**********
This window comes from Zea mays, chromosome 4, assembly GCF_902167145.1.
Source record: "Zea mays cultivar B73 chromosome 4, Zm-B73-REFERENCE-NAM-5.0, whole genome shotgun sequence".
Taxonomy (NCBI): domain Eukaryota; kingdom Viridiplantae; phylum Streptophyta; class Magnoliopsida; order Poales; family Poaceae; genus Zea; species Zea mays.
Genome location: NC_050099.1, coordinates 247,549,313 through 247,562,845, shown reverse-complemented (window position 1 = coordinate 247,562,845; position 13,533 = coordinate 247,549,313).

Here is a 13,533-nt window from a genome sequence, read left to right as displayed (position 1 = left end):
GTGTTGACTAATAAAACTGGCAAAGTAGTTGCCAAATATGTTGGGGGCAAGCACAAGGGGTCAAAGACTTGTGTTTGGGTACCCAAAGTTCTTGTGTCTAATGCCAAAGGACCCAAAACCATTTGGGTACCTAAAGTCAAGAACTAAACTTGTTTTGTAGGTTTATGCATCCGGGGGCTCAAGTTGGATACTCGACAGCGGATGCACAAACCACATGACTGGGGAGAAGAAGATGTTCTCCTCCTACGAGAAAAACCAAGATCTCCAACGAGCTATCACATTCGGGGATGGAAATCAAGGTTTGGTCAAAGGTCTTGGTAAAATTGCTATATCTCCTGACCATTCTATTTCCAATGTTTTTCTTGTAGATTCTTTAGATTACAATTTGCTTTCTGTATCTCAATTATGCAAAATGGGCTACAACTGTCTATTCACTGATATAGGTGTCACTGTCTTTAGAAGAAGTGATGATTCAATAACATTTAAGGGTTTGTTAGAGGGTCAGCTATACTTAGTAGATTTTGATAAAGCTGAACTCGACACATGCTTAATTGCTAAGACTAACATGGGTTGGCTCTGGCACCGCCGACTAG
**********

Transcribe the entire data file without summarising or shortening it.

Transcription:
This window comes from Zea mays, chromosome 4, assembly GCF_902167145.1.
Source record: "Zea mays cultivar B73 chromosome 4, Zm-B73-REFERENCE-NAM-5.0, whole genome shotgun sequence".
Taxonomy (NCBI): domain Eukaryota; kingdom Viridiplantae; phylum Streptophyta; class Magnoliopsida; order Poales; family Poaceae; genus Zea; species Zea mays.
Genome location: NC_050099.1, coordinates 247,549,313 through 247,562,845, shown reverse-complemented (window position 1 = coordinate 247,562,845; position 13,533 = coordinate 247,549,313).

Here is a 13,533-nt window from a genome sequence, read left to right as displayed (position 1 = left end):
GTGTTGACTAATAAAACTGGCAAAGTAGTTGCCAAATATGTTGGGGGCAAGCACAAGGGGTCAAAGACTTGTGTTTGGGTACCCAAAGTTCTTGTGTCTAATGCCAAAGGACCCAAAACCATTTGGGTACCTAAAGTCAAGAACTAAACTTGTTTTGTAGGTTTATGCATCCGGGGGCTCAAGTTGGATACTCGACAGCGGATGCACAAACCACATGACTGGGGAGAAGAAGATGTTCTCCTCCTACGAGAAAAACCAAGATCTCCAACGAGCTATCACATTCGGGGATGGAAATCAAGGTTTGGTCAAAGGTCTTGGTAAAATTGCTATATCTCCTGACCATTCTATTTCCAATGTTTTTCTTGTAGATTCTTTAGATTACAATTTGCTTTCTGTATCTCAATTATGCAAAATGGGCTACAACTGTCTATTCACTGATATAGGTGTCACTGTCTTTAGAAGAAGTGATGATTCAATAACATTTAAGGGTTTGTTAGAGGGTCAGCTATACTTAGTAGATTTTGATAAAGCTGAACTCGACACATGCTTAATTGCTAAGACTAACATGGGTTGGCTCTGGCACCGCCGACTAG